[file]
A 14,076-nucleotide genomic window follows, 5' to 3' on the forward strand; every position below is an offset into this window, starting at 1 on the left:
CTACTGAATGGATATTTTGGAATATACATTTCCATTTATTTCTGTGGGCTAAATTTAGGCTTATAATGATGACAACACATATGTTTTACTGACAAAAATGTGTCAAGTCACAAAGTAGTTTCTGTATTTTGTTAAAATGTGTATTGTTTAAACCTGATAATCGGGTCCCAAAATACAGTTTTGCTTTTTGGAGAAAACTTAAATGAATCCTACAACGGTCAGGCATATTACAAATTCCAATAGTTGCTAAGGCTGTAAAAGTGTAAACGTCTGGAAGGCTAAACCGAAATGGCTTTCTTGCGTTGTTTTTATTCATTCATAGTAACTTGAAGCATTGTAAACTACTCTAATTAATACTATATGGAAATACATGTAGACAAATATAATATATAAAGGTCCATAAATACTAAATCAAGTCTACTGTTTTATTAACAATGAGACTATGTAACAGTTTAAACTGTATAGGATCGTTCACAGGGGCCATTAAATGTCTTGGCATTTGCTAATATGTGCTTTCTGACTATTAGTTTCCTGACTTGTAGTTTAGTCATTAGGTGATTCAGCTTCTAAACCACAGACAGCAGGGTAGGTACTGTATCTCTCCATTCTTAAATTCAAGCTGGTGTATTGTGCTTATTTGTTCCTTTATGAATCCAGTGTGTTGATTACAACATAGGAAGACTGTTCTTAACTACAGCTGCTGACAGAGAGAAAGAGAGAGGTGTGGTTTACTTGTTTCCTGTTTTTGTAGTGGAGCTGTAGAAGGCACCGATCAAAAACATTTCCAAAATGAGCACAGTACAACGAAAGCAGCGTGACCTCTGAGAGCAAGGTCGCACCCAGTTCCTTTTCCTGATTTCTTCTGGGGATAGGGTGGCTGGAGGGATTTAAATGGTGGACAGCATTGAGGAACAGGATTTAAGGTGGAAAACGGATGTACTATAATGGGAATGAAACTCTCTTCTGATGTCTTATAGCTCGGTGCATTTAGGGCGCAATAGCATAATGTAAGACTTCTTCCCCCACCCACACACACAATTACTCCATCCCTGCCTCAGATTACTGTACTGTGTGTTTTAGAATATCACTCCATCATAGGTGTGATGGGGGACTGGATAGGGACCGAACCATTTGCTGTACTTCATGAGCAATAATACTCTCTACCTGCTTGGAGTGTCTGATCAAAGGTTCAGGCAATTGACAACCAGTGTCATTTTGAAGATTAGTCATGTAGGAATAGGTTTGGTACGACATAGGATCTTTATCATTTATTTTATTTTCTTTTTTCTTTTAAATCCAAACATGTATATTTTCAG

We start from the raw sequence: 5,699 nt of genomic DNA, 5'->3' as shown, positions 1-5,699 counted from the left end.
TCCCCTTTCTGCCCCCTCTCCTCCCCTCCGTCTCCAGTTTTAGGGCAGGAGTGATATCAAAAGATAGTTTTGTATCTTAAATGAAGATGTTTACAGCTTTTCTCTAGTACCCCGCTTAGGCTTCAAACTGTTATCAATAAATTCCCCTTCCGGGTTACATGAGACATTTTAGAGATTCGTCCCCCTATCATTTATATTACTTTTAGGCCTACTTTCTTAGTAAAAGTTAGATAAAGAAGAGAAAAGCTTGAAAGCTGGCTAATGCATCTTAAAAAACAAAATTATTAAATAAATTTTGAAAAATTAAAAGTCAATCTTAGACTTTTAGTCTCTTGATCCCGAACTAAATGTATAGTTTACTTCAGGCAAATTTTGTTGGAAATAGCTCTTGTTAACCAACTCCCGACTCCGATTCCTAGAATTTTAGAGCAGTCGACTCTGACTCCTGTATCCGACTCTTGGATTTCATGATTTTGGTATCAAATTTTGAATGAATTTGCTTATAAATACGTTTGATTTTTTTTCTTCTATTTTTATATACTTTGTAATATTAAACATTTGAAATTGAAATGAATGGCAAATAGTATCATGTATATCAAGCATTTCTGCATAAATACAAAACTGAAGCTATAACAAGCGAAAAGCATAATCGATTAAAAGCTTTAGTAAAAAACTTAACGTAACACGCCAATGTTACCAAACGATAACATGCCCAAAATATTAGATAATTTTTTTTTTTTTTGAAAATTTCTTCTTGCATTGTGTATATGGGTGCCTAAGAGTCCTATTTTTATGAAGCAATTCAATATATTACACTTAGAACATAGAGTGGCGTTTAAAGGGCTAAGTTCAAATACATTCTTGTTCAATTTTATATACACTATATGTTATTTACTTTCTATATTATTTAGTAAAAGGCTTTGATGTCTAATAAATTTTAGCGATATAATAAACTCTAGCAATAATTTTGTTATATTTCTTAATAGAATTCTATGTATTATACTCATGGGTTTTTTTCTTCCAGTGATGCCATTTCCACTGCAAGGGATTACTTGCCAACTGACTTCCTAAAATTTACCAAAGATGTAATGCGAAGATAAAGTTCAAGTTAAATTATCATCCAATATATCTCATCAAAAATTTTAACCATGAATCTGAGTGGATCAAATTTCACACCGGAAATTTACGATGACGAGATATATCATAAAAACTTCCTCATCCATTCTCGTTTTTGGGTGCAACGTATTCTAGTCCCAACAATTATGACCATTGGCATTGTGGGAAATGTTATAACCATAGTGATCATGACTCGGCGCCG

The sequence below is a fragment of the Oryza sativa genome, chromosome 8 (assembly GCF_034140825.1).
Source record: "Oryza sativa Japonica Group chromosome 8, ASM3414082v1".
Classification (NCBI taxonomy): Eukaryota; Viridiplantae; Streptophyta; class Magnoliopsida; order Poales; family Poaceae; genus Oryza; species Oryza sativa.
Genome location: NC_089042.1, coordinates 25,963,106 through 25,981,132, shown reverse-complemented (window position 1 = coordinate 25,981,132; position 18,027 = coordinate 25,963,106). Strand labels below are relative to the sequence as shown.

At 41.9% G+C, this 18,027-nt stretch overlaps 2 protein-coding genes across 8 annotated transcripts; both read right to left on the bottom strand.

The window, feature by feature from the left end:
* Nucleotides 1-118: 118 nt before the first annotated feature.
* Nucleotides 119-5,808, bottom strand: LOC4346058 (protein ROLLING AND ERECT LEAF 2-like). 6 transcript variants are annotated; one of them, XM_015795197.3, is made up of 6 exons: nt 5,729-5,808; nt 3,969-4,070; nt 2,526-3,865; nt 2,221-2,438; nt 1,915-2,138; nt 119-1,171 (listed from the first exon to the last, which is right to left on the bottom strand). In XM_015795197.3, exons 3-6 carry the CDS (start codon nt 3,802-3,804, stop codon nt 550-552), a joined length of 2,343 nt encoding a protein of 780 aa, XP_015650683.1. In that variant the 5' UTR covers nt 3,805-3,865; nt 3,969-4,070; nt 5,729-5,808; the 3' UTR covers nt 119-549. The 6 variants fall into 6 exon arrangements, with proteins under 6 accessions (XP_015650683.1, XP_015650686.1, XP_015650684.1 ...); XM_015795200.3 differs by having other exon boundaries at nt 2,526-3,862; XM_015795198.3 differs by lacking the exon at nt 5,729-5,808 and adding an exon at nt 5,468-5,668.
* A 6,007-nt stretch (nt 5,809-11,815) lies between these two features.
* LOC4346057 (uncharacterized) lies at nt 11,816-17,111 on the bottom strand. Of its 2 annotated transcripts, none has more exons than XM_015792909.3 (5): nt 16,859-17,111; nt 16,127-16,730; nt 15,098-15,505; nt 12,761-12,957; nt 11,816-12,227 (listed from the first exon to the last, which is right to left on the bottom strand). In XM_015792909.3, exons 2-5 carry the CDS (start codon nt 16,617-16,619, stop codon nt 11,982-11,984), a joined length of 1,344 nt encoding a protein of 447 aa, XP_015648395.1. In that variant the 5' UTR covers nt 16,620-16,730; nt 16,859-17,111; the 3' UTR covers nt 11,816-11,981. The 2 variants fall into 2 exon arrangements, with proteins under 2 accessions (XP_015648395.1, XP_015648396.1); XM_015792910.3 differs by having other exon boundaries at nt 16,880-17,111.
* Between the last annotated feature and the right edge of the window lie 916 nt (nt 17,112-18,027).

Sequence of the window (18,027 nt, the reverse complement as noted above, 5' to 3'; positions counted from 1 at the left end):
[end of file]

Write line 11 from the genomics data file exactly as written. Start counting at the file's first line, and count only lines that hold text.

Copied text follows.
* Nucleotides 1-118: 118 nt before the first annotated feature.